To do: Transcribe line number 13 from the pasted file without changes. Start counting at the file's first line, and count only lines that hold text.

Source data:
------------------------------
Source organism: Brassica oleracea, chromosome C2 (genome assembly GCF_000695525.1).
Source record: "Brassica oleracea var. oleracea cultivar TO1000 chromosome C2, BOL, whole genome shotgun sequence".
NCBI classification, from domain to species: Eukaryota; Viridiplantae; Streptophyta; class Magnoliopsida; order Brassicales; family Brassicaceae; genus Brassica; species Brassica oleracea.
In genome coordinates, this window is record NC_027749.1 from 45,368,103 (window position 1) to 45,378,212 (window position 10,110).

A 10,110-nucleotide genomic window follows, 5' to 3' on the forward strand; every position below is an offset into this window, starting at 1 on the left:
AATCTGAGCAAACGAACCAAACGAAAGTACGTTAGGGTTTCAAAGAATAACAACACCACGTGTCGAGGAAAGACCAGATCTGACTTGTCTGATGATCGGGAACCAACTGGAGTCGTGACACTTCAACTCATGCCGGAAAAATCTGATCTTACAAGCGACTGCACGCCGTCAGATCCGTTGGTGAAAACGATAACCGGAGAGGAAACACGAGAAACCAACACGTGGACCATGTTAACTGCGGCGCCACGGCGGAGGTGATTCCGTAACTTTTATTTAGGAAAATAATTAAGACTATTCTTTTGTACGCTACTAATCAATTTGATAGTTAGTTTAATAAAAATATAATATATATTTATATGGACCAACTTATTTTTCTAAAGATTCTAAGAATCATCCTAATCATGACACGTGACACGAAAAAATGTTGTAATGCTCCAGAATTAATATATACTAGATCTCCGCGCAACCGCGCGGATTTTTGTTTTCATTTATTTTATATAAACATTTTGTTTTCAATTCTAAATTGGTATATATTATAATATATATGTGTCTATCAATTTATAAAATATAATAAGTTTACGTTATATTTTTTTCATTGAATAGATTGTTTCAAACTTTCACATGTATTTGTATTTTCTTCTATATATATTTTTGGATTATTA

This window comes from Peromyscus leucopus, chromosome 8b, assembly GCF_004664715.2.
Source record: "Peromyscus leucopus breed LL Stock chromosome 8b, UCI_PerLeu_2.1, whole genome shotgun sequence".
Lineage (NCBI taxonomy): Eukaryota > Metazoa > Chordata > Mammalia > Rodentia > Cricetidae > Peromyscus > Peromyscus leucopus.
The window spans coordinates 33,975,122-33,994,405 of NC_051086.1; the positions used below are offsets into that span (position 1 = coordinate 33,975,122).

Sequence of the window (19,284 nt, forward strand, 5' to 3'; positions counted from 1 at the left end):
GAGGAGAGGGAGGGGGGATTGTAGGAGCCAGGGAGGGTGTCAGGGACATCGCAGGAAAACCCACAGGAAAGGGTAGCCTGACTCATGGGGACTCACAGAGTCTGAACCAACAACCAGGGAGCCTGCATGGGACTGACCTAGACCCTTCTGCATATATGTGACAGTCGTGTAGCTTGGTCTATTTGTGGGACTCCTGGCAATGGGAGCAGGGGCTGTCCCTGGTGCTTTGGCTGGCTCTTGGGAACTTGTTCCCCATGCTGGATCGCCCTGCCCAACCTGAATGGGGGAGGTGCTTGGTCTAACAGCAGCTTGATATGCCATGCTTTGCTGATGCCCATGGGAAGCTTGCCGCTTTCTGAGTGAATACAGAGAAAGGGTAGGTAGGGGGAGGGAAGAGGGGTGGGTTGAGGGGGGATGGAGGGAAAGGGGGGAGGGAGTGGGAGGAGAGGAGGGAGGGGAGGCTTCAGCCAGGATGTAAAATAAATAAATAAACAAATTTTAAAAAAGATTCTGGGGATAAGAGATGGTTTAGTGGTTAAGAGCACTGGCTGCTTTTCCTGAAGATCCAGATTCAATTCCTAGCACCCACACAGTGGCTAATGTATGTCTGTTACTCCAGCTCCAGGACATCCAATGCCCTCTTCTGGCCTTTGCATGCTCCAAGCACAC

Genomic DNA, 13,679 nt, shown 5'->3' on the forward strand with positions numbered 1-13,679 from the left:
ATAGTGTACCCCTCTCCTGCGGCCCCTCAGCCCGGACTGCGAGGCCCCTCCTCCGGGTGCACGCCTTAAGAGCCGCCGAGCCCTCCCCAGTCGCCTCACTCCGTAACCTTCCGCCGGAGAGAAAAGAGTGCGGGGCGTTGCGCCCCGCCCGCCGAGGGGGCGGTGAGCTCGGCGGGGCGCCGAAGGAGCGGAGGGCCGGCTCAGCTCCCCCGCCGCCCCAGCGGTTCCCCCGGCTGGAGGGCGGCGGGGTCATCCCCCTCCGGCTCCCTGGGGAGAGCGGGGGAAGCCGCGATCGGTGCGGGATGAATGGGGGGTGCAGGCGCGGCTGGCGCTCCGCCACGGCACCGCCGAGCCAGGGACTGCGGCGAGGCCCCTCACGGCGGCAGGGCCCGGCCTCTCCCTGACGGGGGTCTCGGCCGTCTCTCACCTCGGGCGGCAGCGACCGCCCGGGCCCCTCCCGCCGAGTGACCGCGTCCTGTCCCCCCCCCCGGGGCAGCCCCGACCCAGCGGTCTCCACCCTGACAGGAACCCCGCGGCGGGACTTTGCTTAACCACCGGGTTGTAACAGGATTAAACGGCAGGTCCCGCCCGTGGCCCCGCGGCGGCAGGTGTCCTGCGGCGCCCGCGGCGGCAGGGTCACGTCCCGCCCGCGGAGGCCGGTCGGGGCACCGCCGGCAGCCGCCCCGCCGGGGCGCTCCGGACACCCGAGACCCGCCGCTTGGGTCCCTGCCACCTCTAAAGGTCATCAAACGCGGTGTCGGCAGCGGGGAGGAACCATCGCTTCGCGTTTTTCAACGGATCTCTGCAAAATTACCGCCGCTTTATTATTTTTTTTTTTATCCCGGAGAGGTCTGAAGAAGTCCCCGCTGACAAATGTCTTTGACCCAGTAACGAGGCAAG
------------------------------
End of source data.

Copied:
Genomic DNA, 13,679 nt, shown 5'->3' on the forward strand with positions numbered 1-13,679 from the left: